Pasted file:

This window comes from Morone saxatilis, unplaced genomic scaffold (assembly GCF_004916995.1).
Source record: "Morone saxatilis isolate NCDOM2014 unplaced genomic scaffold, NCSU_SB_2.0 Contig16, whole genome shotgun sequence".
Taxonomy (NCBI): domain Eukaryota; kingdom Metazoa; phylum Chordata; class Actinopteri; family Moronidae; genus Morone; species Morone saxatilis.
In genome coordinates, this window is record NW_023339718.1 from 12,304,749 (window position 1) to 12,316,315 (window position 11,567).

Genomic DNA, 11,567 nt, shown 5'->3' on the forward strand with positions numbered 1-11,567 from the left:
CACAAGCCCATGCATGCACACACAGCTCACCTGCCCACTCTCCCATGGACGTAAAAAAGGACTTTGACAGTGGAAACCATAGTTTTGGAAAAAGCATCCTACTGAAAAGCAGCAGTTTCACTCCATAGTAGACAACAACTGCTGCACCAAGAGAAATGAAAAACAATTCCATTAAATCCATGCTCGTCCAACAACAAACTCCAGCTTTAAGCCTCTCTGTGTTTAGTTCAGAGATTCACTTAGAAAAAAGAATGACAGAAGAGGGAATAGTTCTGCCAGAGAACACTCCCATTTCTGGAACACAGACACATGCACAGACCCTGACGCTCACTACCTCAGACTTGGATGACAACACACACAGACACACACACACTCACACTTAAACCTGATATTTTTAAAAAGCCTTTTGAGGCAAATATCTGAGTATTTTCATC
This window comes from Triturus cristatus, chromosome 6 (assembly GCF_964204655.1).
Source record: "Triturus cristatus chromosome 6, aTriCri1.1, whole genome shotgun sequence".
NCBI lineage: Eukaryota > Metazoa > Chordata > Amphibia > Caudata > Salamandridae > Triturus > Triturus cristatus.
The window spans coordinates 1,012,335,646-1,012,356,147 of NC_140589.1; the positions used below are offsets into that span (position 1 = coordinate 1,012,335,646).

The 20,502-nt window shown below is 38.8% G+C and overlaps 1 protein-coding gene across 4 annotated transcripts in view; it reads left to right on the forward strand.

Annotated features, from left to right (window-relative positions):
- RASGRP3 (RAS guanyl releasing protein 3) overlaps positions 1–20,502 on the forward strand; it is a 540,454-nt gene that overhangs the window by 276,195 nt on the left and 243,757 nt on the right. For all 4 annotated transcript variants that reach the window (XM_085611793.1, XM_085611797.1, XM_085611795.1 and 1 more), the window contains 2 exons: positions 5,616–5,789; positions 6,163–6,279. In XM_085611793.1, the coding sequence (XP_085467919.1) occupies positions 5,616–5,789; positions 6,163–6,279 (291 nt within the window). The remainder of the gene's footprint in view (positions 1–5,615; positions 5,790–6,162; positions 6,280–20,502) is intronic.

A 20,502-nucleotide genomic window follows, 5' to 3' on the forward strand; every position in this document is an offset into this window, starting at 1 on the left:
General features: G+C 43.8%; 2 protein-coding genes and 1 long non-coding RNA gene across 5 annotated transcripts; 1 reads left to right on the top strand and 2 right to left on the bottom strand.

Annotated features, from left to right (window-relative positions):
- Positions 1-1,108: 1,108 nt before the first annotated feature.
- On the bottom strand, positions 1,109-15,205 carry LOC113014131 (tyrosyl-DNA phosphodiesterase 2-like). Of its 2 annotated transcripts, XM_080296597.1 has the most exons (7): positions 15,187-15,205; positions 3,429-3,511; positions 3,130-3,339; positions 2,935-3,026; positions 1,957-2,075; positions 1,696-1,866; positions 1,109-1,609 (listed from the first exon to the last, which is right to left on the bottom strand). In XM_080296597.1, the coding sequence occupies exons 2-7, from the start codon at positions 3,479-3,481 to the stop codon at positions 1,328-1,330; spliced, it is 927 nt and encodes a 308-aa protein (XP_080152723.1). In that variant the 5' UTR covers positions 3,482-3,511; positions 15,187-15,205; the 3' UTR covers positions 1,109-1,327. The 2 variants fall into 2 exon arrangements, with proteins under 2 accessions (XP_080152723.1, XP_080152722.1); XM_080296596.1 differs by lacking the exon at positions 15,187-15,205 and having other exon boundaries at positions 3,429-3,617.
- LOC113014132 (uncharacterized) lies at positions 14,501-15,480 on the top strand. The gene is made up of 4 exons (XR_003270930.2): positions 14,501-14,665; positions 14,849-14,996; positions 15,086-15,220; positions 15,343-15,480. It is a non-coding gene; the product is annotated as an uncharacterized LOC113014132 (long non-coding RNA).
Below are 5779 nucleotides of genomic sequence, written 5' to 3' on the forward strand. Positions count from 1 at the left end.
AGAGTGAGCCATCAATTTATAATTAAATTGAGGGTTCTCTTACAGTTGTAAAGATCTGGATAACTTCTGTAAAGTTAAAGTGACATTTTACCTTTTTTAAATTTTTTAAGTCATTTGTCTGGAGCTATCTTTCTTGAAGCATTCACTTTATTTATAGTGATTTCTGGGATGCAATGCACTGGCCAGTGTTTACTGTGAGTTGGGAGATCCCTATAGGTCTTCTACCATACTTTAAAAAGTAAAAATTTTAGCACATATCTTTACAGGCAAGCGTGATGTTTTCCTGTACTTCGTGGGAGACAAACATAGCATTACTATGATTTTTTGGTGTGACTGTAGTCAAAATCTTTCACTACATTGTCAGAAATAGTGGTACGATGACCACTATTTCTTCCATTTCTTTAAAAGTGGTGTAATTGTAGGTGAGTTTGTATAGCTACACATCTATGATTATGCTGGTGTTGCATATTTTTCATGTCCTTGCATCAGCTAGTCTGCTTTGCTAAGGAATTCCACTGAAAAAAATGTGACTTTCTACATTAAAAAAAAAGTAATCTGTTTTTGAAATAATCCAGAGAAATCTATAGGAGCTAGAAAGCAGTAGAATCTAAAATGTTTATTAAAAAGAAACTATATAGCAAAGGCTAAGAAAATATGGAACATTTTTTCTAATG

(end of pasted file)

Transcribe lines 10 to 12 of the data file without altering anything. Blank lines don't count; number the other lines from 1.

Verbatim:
The window spans coordinates 1,012,335,646-1,012,356,147 of NC_140589.1; the positions used below are offsets into that span (position 1 = coordinate 1,012,335,646).

The 20,502-nt window shown below is 38.8% G+C and overlaps 1 protein-coding gene across 4 annotated transcripts in view; it reads left to right on the forward strand.

Annotated features, from left to right (window-relative positions):